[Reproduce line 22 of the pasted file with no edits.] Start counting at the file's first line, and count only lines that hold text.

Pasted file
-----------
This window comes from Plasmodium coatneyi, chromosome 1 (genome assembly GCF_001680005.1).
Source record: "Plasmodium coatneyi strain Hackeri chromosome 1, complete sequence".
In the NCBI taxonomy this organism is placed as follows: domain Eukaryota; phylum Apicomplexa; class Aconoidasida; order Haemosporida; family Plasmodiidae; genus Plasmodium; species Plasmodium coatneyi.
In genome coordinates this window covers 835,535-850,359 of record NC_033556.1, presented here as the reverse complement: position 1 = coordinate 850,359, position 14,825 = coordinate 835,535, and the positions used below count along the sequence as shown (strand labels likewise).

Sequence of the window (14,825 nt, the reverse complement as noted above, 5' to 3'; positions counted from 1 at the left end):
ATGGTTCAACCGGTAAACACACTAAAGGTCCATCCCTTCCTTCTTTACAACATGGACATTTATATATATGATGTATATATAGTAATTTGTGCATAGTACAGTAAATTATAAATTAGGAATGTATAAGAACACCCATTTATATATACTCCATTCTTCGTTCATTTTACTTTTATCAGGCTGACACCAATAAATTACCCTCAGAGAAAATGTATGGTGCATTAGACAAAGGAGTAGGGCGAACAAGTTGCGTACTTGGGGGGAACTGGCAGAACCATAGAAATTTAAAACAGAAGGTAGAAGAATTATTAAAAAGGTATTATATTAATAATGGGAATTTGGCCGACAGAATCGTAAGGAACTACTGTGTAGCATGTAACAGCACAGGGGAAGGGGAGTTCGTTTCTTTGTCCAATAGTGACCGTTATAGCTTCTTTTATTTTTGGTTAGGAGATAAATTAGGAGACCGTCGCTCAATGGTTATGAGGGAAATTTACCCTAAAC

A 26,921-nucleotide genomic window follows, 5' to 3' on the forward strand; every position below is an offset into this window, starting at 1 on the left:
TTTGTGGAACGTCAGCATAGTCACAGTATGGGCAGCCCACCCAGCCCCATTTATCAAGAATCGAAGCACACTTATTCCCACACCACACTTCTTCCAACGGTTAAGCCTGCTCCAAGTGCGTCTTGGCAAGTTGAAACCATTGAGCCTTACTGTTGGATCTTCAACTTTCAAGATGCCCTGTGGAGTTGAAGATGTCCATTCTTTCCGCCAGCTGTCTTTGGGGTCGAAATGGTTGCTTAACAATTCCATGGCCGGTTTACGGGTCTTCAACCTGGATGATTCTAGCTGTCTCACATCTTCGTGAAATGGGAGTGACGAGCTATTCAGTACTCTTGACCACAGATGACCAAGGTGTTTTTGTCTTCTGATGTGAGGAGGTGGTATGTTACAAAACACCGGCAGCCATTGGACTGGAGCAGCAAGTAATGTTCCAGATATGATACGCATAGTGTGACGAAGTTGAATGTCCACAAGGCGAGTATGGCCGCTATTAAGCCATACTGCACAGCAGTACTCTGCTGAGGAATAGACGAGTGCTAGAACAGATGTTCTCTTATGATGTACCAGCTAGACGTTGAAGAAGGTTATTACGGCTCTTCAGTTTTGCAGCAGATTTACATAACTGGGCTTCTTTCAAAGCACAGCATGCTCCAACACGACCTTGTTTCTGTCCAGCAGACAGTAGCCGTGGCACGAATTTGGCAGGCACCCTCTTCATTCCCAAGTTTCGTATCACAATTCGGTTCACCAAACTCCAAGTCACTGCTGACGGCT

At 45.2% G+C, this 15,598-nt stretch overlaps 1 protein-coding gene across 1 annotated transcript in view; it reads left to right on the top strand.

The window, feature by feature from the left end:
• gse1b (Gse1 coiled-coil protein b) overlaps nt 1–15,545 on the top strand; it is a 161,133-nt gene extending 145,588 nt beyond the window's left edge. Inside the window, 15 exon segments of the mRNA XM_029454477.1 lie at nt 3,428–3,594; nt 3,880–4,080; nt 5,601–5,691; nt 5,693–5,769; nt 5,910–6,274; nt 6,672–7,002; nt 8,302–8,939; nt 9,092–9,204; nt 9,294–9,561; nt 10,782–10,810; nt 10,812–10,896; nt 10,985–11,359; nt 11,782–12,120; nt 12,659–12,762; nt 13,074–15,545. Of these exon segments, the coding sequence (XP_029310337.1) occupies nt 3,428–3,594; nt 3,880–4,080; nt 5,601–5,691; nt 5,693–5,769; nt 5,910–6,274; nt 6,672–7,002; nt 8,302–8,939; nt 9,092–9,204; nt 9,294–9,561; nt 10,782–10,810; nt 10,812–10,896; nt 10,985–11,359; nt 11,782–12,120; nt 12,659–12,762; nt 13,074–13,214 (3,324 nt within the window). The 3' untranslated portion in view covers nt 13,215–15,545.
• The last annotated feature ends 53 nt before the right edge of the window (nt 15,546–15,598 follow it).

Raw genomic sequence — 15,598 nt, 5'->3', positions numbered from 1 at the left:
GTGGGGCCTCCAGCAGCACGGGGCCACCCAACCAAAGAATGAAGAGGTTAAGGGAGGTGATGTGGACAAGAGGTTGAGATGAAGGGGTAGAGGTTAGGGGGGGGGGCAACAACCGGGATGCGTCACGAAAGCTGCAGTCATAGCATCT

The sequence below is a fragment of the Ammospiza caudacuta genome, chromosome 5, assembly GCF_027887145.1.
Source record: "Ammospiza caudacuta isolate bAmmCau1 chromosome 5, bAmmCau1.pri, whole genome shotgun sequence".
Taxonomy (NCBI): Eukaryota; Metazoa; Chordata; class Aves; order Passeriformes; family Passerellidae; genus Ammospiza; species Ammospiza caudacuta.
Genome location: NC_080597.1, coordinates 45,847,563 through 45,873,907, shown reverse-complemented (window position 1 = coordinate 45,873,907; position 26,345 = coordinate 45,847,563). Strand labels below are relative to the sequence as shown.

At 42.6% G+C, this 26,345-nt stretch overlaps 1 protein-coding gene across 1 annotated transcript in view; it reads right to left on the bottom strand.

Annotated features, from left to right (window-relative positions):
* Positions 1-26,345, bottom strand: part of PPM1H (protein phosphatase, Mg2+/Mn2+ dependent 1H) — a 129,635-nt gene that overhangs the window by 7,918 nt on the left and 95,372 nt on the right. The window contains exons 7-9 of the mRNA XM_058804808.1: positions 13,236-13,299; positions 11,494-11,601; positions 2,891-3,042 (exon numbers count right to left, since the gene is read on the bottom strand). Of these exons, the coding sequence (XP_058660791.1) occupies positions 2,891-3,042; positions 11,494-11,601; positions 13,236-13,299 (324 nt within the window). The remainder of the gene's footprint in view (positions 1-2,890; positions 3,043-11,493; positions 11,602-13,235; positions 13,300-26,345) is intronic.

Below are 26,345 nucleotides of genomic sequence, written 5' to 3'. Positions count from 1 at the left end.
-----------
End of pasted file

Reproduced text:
Below are 26,345 nucleotides of genomic sequence, written 5' to 3'. Positions count from 1 at the left end.